Analysis of the Outcomes

Matched scores for the intervention group at pre-intervention (week 1), post-core intervention (week 4), and post-booster (week 16), on the PFI for the PF, WE, and ID subscales, overall BO score, and the PHQ-4 DEP and ANX symptom scales, were examined for impact of the program and booster sessions using repeated measure analysis of variance tests. Differences in scores were also analyzed using linear mixed models between the intervention and non-intervention comparison groups and for the effect of time, regardless of intervention, within subjects at week 1 and at week 16. All statistical procedures were performed using SPSS Statistics 26 (IBM Corp).

Ethics approval for the retrospective review of collected and de-identified quality improvement data was granted by the University of Hawaii Institutional Review Board.

Evaluation data were available from 31 of 43 (72%) residents in the intervention group and from 101 of 147 (69%) residents in the non-intervention group. For the intervention group there was a significant difference in mean scores for ANX across time. Post-hoc tests with Bonferroni correction showed significant reductions in ID from baseline (week 1) to post-booster (week 16) timepoints. No significant differences (increases or decreases) were seen in measures from the post-core intervention (week 4) to post-booster (week 16) timepoints (see Table 2).

Table 2

Estimated Means ± Standard Error and Statistical Tests for Outcome Measures Across Pre-Intervention Baseline (T1), Post-Core Intervention (T2), and Post-Booster (T3) for PRACTICE Participants With Scores at All Timepoints

Estimated Means ± Standard Error and Statistical Tests for Outcome Measures Across Pre-Intervention Baseline (T1), Post-Core Intervention (T2), and Post-Booster (T3) for PRACTICE Participants With Scores at All Timepoints
Estimated Means ± Standard Error and Statistical Tests for Outcome Measures Across Pre-Intervention Baseline (T1), Post-Core Intervention (T2), and Post-Booster (T3) for PRACTICE Participants With Scores at All Timepoints

Figure 1 illustrates descriptive mean baseline and week 16 scores for PF, WE, ID, BO, DEP, and ANX for the intervention and the non-intervention groups. Linear mixed model tests for comparison of the intervention group to the non-intervention group by time (scores at baseline to week 16) showed there was a significant main effect on PF for the intervention (F[1,131]=18.038, P<.001), none for main effect of time, and a significant interaction of the intervention by time (F[1,131]=5.484, P=.04). For WE, there were both significant main effects of time (F[1,131]=3.015, P=.022) and intervention (F[1,131]=8.832, P=.004), but no significant interaction of the 2. For ID, there were both significant main effects of time (F[1,131]=8.571, P=.004) and intervention (F[1,131]=17.965, P<.001), and a significant interaction between the 2 (F[1,131]=8.571, P=.004). There was a significant main effect for time for ANX (F[1,131]=4.052, P=.046), none for main effect of the intervention or interaction of the intervention by time (F[1,131]=3.269, P=.073). Levene's tests rejected the null hypothesis of equal variances for baseline scores for BO (F[1,131]=10.399, P=.002) and DEP (F[1,131]=16.340, P<.001); therefore, no models were run.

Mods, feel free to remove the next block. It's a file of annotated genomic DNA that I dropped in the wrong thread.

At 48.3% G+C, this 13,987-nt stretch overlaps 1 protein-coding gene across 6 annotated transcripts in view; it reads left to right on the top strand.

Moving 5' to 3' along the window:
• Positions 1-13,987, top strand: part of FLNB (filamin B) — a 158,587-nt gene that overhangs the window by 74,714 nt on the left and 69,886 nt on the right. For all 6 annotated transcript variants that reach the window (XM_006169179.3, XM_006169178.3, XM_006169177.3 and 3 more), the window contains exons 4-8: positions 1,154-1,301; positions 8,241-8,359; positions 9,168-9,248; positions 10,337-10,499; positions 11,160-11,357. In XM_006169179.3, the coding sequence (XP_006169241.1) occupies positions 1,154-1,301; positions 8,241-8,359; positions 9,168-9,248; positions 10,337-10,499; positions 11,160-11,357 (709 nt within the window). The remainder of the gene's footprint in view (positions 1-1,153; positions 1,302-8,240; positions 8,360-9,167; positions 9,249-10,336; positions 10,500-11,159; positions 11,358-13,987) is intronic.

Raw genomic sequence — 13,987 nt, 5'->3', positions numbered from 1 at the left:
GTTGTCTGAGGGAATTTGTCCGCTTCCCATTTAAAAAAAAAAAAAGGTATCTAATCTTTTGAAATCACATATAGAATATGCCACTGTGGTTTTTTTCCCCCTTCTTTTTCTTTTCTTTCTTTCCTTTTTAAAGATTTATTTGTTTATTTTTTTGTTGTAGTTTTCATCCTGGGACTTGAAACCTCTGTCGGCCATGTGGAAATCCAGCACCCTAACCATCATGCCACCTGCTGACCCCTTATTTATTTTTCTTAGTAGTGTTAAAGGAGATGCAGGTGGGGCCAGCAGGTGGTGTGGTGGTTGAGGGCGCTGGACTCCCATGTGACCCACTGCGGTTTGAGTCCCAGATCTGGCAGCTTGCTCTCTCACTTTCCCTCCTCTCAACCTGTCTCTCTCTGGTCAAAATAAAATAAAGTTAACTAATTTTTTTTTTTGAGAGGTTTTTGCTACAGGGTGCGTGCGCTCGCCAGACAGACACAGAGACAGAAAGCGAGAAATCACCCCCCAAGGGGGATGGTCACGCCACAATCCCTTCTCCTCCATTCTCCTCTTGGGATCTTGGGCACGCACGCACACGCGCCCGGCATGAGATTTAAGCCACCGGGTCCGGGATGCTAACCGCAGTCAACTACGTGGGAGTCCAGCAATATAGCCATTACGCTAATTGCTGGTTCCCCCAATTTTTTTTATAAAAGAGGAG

Figure 1

Professional Fulfillment, Work Exhaustion, Interpersonal Disengagement, Burnout, Anxiety, and Depression Mean Scores From Baseline to Week 16 for Intervention vs Non-Intervention Groups

Abbreviations: PRACTICE, Presence, Resilience, and Compassion Training in Clinical Education; PF, professional fulfillment; WE, work exhaustion; ID, interpersonal disengagement; BO, burnout (mean composite of WE and ID scores); ANX, anxiety; DEP, depression.